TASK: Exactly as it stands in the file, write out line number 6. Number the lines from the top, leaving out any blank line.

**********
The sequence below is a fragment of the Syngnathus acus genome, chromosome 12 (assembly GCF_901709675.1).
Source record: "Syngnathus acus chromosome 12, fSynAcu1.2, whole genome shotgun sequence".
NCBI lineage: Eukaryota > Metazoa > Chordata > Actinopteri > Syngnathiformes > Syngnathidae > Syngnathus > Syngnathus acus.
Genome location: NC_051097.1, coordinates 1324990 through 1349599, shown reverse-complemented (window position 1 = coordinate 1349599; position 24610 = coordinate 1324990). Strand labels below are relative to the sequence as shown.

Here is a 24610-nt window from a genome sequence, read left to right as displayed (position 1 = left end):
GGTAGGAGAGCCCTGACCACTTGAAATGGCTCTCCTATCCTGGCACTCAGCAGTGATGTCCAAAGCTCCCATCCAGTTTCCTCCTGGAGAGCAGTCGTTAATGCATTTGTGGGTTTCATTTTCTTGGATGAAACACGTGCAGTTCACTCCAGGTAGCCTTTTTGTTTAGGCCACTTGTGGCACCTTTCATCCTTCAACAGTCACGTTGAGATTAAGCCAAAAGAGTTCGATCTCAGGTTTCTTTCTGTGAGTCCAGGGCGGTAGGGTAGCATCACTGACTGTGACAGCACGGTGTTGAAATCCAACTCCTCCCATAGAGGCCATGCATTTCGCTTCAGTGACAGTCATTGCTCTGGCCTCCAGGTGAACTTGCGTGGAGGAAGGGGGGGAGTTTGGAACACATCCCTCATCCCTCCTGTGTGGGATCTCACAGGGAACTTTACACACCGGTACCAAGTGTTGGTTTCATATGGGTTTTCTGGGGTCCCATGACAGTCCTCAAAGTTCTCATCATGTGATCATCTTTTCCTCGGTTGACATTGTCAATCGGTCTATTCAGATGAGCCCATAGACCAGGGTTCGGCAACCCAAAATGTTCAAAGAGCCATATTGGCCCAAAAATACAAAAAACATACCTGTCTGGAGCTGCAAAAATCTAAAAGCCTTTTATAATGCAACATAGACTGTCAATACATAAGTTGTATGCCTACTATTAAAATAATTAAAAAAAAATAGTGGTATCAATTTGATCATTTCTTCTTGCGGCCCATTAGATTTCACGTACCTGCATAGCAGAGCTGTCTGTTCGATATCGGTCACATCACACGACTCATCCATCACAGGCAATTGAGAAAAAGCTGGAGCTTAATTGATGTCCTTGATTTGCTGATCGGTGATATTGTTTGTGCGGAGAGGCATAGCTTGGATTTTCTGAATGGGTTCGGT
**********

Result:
GGTAGGAGAGCCCTGACCACTTGAAATGGCTCTCCTATCCTGGCACTCAGCAGTGATGTCCAAAGCTCCCATCCAGTTTCCTCCTGGAGAGCAGTCGTTAATGCATTTGTGGGTTTCATTTTCTTGGATGAAACACGTGCAGTTCACTCCAGGTAGCCTTTTTGTTTAGGCCACTTGTGGCACCTTTCATCCTTCAACAGTCACGTTGAGATTAAGCCAAAAGAGTTCGATCTCAGGTTTCTTTCTGTGAGTCCAGGGCGGTAGGGTAGCATCACTGACTGTGACAGCACGGTGTTGAAATCCAACTCCTCCCATAGAGGCCATGCATTTCGCTTCAGTGACAGTCATTGCTCTGGCCTCCAGGTGAACTTGCGTGGAGGAAGGGGGGGAGTTTGGAACACATCCCTCATCCCTCCTGTGTGGGATCTCACAGGGAACTTTACACACCGGTACCAAGTGTTGGTTTCATATGGGTTTTCTGGGGTCCCATGACAGTCCTCAAAGTTCTCATCATGTGATCATCTTTTCCTCGGTTGACATTGTCAATCGGTCTATTCAGATGAGCCCATAGACCAGGGTTCGGCAACCCAAAATGTTCAAAGAGCCATATTGGCCCAAAAATACAAAAAACATACCTGTCTGGAGCTGCAAAAATCTAAAAGCCTTTTATAATGCAACATAGACTGTCAATACATAAGTTGTATGCCTACTATTAAAATAATTAAAAAAAAATAGTGGTATCAATTTGATCATTTCTTCTTGCGGCCCATTAGATTTCACGTACCTGCATAGCAGAGCTGTCTGTTCGATATCGGTCACATCACACGACTCATCCATCACAGGCAATTGAGAAAAAGCTGGAGCTTAATTGATGTCCTTGATTTGCTGATCGGTGATATTGTTTGTGCGGAGAGGCATAGCTTGGATTTTCTGAATGGGTTCGGT